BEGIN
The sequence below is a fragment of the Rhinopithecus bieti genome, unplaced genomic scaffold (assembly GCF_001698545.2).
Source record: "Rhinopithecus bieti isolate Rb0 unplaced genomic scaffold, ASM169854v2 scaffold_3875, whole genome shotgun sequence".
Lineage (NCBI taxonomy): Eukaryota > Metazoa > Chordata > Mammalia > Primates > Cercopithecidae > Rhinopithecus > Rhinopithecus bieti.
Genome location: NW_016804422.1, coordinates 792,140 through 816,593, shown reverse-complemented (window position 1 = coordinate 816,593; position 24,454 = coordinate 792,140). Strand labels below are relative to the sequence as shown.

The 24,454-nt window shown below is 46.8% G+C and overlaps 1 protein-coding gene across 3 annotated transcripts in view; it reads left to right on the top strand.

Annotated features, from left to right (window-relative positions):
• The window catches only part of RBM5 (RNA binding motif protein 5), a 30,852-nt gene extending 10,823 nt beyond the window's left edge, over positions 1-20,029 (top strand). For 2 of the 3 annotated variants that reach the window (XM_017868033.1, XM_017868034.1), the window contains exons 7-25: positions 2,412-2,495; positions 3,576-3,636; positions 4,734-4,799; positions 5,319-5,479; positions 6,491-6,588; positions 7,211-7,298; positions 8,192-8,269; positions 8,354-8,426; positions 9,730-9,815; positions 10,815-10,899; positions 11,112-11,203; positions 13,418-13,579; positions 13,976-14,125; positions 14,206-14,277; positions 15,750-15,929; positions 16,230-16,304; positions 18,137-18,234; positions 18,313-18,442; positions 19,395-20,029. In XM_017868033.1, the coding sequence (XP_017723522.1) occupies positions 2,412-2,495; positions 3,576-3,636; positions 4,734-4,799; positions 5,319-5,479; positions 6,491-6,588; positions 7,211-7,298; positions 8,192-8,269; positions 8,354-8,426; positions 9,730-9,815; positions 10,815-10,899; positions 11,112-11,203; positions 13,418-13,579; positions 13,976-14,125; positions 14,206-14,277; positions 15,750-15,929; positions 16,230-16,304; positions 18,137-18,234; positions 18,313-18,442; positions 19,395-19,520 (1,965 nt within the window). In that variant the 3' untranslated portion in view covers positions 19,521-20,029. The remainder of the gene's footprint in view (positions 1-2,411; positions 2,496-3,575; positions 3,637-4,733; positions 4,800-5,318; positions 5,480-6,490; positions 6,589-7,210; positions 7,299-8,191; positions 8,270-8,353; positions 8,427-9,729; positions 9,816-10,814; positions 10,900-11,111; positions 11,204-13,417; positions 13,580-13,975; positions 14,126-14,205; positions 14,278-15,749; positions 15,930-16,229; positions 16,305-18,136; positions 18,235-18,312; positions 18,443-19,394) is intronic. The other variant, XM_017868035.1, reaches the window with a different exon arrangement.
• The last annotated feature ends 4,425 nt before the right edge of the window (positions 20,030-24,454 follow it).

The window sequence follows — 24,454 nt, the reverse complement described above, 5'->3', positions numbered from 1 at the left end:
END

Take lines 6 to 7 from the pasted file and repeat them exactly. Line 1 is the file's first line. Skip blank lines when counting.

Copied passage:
Annotated features, from left to right (window-relative positions):
• The window catches only part of RBM5 (RNA binding motif protein 5), a 30,852-nt gene extending 10,823 nt beyond the window's left edge, over positions 1-20,029 (top strand). For 2 of the 3 annotated variants that reach the window (XM_017868033.1, XM_017868034.1), the window contains exons 7-25: positions 2,412-2,495; positions 3,576-3,636; positions 4,734-4,799; positions 5,319-5,479; positions 6,491-6,588; positions 7,211-7,298; positions 8,192-8,269; positions 8,354-8,426; positions 9,730-9,815; positions 10,815-10,899; positions 11,112-11,203; positions 13,418-13,579; positions 13,976-14,125; positions 14,206-14,277; positions 15,750-15,929; positions 16,230-16,304; positions 18,137-18,234; positions 18,313-18,442; positions 19,395-20,029. In XM_017868033.1, the coding sequence (XP_017723522.1) occupies positions 2,412-2,495; positions 3,576-3,636; positions 4,734-4,799; positions 5,319-5,479; positions 6,491-6,588; positions 7,211-7,298; positions 8,192-8,269; positions 8,354-8,426; positions 9,730-9,815; positions 10,815-10,899; positions 11,112-11,203; positions 13,418-13,579; positions 13,976-14,125; positions 14,206-14,277; positions 15,750-15,929; positions 16,230-16,304; positions 18,137-18,234; positions 18,313-18,442; positions 19,395-19,520 (1,965 nt within the window). In that variant the 3' untranslated portion in view covers positions 19,521-20,029. The remainder of the gene's footprint in view (positions 1-2,411; positions 2,496-3,575; positions 3,637-4,733; positions 4,800-5,318; positions 5,480-6,490; positions 6,589-7,210; positions 7,299-8,191; positions 8,270-8,353; positions 8,427-9,729; positions 9,816-10,814; positions 10,900-11,111; positions 11,204-13,417; positions 13,580-13,975; positions 14,126-14,205; positions 14,278-15,749; positions 15,930-16,229; positions 16,305-18,136; positions 18,235-18,312; positions 18,443-19,394) is intronic. The other variant, XM_017868035.1, reaches the window with a different exon arrangement.